Five things I’ve learnt from blogging about London

By star guest on 9 Oct 2012

By Michael Pollitt of snipelondon.com 1. London is infinite – There are so many people in so many places doing so many things. All of those people and places and things are potential blog posts. And the city is so big and so old that every street, and the history of every decade of every street, is a potential blog post. London is an infinity of interesting things. The hard part is choosing where to begin. 2. London has some great blogs – These other blogs aren’t competition, that’s not the way it works. If you’re talking about something that’s […]

Photographs from school

By other museum staff on 13 Mar 2012

As Anna from our Collections online team continues to work to bring 1,000 images by renowned photo journalist Henry Grant to our website. We share some of her favourite photographs from the collection now available to view online: The first group of our Henry Grant photographs have gone live – they are all education related and cover teaching and learning in the Capital from nursery age through schools and exams to university and apprenticeships. There are some fantastic images – I have posted some of my favourite here… This little girl, who attended the Coram Gardens Day Nursery is being weighed and checked […]

The Butcher, The Baker and the Candlestick Maker

By other museum staff on 9 Mar 2012

The Museum has a collection of over 4,000 17th century trade tokens, which Verity, one of our team of Project Assistants , has been working with to make available online. The first batch of over 1,700 tokens are now available to view as part of our collections online project here. Trade tokens were issued between 1648 and 1673 at a time when there was little low denomination coinage being issued by the crown. As a result traders and business proprietors began issuing tokens as an alternate coinage with equivalent denominations of usually of a farthing, half penny or penny. On rare occasions higher denominations were […]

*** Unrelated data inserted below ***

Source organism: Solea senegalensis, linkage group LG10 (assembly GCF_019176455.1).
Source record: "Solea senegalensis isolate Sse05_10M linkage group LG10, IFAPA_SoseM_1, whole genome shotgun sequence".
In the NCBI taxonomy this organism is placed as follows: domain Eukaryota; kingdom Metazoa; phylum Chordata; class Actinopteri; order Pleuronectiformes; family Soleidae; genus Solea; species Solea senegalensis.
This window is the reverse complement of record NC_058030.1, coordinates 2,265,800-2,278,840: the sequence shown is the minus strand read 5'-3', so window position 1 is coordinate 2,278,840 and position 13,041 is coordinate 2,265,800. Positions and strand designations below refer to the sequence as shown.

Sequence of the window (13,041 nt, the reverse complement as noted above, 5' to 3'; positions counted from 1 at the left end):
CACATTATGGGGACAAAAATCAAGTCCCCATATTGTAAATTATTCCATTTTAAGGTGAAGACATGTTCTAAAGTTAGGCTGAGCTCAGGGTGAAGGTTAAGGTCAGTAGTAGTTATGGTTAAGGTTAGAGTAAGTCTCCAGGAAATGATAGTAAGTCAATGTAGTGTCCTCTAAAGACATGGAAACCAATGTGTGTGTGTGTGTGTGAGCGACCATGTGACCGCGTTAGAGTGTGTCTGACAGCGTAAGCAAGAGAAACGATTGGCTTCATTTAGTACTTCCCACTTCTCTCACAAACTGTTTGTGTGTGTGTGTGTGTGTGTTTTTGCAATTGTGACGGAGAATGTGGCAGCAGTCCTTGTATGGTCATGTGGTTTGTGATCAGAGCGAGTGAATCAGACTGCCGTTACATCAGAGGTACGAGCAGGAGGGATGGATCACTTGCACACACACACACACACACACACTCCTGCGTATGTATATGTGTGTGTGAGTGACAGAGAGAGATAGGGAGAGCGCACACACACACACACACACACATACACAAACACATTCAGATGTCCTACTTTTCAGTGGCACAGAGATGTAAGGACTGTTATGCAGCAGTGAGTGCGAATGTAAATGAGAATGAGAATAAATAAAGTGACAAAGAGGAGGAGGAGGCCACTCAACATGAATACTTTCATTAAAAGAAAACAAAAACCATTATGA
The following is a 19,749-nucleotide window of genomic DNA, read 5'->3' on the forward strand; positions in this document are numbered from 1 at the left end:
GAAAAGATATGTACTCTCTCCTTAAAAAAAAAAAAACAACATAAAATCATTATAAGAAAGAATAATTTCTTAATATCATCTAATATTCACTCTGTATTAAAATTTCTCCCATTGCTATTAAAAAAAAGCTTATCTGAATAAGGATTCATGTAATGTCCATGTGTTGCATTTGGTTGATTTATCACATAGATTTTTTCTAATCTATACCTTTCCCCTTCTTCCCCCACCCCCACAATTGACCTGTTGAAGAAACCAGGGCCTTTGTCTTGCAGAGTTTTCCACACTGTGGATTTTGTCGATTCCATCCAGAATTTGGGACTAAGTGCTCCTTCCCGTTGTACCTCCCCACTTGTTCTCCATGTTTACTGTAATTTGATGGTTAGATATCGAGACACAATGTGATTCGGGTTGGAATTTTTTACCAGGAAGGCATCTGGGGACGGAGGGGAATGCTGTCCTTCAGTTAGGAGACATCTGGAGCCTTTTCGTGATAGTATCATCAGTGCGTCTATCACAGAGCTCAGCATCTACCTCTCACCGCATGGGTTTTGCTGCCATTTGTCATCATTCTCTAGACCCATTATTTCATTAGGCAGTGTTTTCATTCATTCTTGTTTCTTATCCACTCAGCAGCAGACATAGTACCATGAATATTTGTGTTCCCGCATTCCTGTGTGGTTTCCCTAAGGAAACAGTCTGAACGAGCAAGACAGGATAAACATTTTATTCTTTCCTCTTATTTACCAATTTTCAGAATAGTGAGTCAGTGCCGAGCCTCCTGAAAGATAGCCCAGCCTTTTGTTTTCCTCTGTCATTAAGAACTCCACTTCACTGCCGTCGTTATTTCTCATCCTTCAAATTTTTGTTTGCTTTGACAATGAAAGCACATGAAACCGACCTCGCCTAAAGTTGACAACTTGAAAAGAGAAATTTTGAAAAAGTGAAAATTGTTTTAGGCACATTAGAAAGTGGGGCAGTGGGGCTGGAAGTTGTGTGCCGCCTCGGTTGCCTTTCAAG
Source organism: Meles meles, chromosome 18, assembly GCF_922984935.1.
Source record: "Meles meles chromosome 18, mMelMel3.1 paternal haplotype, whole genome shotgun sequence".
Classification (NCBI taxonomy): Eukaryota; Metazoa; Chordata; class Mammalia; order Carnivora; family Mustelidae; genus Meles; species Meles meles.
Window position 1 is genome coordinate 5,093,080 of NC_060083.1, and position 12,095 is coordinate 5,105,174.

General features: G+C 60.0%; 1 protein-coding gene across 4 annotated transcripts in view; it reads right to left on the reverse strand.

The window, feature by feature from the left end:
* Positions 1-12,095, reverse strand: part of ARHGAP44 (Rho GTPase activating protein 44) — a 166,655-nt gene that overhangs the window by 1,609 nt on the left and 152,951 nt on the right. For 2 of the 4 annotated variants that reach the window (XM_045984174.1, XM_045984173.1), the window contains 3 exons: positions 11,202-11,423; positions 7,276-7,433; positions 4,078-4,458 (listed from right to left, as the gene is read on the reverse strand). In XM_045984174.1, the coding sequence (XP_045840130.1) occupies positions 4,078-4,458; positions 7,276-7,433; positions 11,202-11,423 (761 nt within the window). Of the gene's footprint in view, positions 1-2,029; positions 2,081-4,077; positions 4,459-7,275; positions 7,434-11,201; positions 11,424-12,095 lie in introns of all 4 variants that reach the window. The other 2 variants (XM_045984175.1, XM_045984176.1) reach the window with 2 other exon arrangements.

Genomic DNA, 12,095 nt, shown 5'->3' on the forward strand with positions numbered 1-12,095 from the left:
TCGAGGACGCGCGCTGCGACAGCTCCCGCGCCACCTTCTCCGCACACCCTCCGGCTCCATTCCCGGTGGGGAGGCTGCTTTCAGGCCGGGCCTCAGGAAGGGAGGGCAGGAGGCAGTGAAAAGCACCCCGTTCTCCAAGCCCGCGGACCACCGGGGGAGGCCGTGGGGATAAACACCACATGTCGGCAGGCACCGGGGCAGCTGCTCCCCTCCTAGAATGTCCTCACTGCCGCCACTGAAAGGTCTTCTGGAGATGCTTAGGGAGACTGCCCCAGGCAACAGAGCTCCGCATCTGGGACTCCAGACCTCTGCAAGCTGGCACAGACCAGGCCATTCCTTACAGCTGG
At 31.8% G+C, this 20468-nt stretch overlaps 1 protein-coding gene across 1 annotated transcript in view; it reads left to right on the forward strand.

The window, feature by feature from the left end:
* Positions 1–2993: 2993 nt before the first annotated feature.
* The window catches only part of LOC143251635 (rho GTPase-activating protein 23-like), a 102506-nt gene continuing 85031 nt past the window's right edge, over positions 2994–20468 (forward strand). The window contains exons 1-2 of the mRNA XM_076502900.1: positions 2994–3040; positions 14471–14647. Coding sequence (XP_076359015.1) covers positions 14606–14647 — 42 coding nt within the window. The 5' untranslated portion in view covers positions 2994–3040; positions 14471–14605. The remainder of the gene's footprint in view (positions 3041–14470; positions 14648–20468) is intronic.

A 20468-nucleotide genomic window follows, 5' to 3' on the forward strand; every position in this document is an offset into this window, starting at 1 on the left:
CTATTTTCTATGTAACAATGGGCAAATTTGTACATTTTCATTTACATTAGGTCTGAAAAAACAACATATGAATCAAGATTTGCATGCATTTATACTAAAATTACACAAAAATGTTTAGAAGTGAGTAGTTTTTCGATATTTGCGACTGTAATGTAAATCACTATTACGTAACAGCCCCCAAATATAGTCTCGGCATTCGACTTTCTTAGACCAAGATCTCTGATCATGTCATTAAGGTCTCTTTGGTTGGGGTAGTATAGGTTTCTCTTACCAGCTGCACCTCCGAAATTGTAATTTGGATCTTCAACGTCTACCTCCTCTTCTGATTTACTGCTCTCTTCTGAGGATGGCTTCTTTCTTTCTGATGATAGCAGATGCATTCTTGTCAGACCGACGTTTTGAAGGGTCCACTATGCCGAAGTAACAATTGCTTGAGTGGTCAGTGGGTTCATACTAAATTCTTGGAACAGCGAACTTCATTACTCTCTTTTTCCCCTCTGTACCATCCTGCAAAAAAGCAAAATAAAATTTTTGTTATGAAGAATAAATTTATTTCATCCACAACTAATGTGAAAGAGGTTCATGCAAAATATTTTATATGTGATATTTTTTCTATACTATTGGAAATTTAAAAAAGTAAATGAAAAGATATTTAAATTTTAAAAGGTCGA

Leap year cards

By other museum staff on 29 Feb 2012

As part of our collections online programme bringing greater online access to our collections over the next three years, including the addition of over 90,000 objects. Project Assistant, Ellie, talks us through her work with the Museum’s collection of leap year proposal cards:                            (To see more of this card visit our collections online page here). In my previous Valentine’s blog posts I mentioned the London stationer Jonathan King, whose comprehensive card collection was estimated to include at least a million cards. Leap year legend suggests the 29th is a day when women may propose to men, and London’s valentine makers sold […]

The more unusual Valentine cards in our collection…

By other museum staff on 14 Feb 2012

As of today the whole of the Museum’s collection of  Victorian Valentine cards  is available online, so be sure to take a look and find your favourites via this link .  Collection online project assistant Ellie, who will be talking about some of her favourites at the Museum’s Pleasure Garden Ball tonight, continues her blog posts focusing on the collection with a look at the more unusual cards in the collection… As everywhere seems festooned with cards and hearts today, I thought it might be refreshing to share some of the more unusual valentine’s in the museum’s collection in more detail. Today […]

The making of Valentine's cards in the 19th century